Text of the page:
Her own upbringing in an Irish family in west London was poor in some respects but rich in others. Duff remembers her father, a painter and decorator, who sat down with the family to see Franco Zeffirelli’s film Romeo and Juliet when it was on TV; he encouraged her to read a lot. “I was a little weird. I read about people like [the 19th-century Italian actress] Eleanora Duse and Ellen Terry. It wasn’t like I was watching Deadly Weapon and I think I want to be a star,” she says, laughing.
She began acting in youth theater, and only later saw her first play thanks to a school trip hamlet at the National Theater starring Daniel Day-Lewis. She was also influenced by British new wave films such as A taste of honey and Saturday evening and Sunday morning. She would like to do more cinema, “but film is at a weird point right now because there’s a lot of certainty around the superhero and the Marvel Universe, the DC Universe and the horror. I found this year’s awards season fascinating because it was a real kind of identity crisis.”
TV, on the other hand, is popular these days. “And the great thing about storytelling on screen is that there are a lot more amazing roles out there for women.” She points out Mare by Easttown as a TV show that people might not have made a decade ago, and we speak enthusiastically about the groundbreaking qualities of sex education, which she joined in series two as the irresponsible mother of heroine Maeve. “I don’t think I’ve been stopped for anything on the street since then shameless. People are just so into this show. Because it’s full of love. It is not constructed cynically.”
She looks forward to casting one of the sex education‘s young star Ncuti Gatwa as the new Doctor Who. “I grinned when I saw the news,” says Duff. “He’s so charismatic and brilliant. All of these kids are brilliant – the kindest, most engaging and most grateful in a really endearing way.”
Her own son, Brendan, from her 10-year marriage to actor James McAvoy, is now 12. She and McAvoy met on the set of shameless but divorced in 2016. Brendan lives with Duff, but the actors raise him together. “I love being a mom,” she says with a grin. “I always knew I wanted to be one. But,” she quickly adds, “I’m also very interested in supporting women who don’t want to. I hate the realm of nonsense and the shame that surrounds it.”
For Duff, on the other hand, “motherhood suits me well. The great thing about being a working mom is that you will never waste anyone else’s time. You will be prepared. You know how precious every thing is. Every minute counts.”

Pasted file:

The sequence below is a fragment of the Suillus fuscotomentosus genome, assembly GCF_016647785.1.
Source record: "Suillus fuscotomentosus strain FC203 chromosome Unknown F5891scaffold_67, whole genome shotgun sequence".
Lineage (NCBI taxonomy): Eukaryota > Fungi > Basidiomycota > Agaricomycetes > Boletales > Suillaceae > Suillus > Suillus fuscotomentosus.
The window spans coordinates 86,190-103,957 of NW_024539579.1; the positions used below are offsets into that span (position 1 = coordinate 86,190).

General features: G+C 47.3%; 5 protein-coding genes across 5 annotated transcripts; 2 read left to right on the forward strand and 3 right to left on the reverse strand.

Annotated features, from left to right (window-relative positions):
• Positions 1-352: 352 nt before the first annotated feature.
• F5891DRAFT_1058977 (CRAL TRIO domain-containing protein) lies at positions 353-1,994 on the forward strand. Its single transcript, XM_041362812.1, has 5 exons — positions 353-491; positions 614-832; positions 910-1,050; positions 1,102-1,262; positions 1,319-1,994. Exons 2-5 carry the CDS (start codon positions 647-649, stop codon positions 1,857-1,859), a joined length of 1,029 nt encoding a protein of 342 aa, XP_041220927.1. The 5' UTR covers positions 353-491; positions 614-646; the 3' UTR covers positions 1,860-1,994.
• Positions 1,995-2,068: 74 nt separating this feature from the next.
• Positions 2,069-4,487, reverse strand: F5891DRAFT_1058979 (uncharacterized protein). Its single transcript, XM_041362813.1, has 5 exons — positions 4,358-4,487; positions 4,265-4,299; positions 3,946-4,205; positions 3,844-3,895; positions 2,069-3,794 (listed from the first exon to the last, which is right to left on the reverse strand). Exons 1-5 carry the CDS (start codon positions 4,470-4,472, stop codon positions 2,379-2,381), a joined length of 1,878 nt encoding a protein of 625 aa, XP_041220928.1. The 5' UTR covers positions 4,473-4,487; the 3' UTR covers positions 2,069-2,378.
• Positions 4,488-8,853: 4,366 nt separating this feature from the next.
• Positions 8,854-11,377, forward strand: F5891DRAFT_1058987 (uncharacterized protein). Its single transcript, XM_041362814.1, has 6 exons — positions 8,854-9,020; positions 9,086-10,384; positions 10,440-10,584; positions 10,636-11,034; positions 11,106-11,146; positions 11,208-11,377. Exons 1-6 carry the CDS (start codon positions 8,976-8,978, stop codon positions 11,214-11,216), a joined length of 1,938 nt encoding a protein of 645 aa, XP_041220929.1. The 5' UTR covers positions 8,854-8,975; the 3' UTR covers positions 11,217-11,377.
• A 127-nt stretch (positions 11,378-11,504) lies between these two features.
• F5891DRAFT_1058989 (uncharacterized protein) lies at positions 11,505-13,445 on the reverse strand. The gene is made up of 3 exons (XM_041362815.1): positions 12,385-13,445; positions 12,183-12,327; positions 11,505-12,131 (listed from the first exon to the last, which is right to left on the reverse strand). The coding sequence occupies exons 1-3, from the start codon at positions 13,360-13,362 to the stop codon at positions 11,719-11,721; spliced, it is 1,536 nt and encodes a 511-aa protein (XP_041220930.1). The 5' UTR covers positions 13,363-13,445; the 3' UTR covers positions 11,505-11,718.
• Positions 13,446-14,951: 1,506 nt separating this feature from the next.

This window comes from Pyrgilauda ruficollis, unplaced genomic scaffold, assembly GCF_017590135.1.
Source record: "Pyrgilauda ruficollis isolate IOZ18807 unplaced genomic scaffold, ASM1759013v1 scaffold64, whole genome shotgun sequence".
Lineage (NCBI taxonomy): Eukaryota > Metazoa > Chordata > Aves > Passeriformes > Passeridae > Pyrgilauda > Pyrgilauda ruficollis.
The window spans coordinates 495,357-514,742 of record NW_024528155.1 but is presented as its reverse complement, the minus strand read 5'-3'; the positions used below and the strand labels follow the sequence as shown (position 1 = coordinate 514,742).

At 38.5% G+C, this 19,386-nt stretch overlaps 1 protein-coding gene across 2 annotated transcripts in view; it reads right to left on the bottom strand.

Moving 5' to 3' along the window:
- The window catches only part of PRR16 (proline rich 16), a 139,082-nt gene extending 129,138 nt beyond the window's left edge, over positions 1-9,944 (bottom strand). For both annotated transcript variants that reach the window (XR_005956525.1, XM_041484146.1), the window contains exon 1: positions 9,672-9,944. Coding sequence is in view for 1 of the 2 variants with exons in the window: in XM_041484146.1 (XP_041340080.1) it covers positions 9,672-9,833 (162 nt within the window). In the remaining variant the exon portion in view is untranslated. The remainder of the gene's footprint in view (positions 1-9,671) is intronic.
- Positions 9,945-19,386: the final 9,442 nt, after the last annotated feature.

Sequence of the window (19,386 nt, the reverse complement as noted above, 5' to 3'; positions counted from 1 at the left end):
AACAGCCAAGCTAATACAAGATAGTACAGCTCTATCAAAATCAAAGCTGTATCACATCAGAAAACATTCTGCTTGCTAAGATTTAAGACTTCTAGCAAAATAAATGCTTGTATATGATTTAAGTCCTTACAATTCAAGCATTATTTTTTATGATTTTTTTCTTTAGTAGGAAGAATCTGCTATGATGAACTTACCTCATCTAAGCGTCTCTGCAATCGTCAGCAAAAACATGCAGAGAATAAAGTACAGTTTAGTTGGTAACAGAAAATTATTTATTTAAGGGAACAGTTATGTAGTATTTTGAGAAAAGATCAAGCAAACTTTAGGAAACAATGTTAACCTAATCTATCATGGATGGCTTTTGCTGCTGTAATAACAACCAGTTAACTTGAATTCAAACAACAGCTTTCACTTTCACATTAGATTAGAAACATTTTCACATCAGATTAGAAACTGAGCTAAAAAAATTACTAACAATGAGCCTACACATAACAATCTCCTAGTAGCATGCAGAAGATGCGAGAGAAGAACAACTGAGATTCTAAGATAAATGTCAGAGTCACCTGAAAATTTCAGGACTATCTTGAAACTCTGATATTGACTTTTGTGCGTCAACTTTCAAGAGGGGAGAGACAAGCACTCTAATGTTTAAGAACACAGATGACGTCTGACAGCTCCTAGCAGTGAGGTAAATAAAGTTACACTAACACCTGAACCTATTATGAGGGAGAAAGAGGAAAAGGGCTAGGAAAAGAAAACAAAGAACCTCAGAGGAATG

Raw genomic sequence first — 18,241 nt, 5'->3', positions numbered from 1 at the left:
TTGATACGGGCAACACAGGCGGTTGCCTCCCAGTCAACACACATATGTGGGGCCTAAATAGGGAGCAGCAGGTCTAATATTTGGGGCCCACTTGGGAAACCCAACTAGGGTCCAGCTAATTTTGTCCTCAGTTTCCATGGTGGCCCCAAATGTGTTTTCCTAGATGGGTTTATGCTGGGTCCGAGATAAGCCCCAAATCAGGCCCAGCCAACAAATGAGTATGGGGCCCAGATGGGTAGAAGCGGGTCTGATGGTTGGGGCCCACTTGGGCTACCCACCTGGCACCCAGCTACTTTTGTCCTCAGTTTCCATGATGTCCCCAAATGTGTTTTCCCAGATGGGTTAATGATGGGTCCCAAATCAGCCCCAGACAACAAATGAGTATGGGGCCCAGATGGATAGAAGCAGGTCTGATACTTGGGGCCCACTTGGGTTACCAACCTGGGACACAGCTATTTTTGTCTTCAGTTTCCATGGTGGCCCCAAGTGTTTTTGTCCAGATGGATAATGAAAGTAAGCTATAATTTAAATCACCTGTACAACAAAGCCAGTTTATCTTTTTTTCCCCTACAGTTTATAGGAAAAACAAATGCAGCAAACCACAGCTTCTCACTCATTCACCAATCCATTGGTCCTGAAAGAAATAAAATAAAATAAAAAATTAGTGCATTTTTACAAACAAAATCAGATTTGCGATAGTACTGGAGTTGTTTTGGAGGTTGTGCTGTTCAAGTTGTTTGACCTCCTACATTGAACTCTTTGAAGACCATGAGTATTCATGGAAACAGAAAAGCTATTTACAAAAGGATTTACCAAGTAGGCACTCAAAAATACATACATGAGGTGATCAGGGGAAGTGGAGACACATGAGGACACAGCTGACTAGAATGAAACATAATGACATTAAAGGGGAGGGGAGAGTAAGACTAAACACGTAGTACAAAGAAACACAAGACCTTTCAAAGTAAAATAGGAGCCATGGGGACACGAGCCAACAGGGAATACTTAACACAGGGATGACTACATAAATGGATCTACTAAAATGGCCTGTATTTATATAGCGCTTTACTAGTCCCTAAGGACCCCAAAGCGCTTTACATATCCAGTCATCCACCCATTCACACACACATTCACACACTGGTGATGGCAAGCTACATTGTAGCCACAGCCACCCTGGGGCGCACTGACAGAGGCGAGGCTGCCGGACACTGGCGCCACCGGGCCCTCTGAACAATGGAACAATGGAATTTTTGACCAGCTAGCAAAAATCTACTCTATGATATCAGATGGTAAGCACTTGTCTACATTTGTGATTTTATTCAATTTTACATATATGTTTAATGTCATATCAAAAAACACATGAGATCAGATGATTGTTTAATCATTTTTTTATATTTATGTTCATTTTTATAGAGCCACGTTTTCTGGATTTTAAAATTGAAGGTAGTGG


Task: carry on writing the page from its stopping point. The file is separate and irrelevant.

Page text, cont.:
Duff’s next TV appearance is coming up suspiciousbased on the Danish series Forhoret. It stars James Nesbitt as a detective who is called into a morgue to identify a body – only to discover it is his daughter. The story unfolds as a series of two-handed games starring various actors alongside Nesbitt and a core cast. Duff plays his estranged wife in an almost unbearably poignant episode in which they both leave to say goodbye to their daughter’s body.
Is it harder to act out a scene like this when you’re a parent yourself? I found it incredibly hard to watch as Duff stroked her child’s hair and was reluctant to leave. “I understand you, sister,” she says. “It’s hard. But it also makes you very respectful of the storyline. You’re like, ‘oh right, I gotta tell this right’. But the storyline isn’t superficial. What gets me excited is when it’s tingly. In doing so, has you take the time to respect history.”
The series is shown on Channel 4, which is threatened with government privatization. Will she be part of the campaign against such a move? She is clearly opposed to the idea but is cautious in her response. “Well, you’re just worried about outside influences making decisions for uncreative reasons,” she says.
But the canal and shameless undoubtedly changed her life. “The weird thing about this series was that it brought me other work that you would never imagine. I played Elizabeth I because of shameless. It was a tremendous mediator. I met my ex-husband and we had a child. It was life changing for me and I am very grateful for that. But also what I love shameless was that it was a show about poverty, it had a sense of connection to the real world.”
Which brings us back to the beginning and the story’s role in helping people make sense of their lives, especially at a time when opinions are so polarized. “The older I get, the less definitive I’ve become. Which is sometimes exhausting for people, but I think it could be a virtue. We have such a culture of opinion. Still, I feel very uncomfortable. Everything important arises from conversations. And that’s what theater does – and film and television. It talks and we can join in quietly.”
The House of Shades is on view at the Almeida until June 18; Suspect is coming soon to Channel 4 and All 4
https://www.independent.co.uk/arts-entertainment/theatre-dance/features/anne-marie-duff-interview-house-of-shades-b2082951.html Interview with Anne-Marie Duff: “We are a country in trauma – the last 10 years have been a shitty show”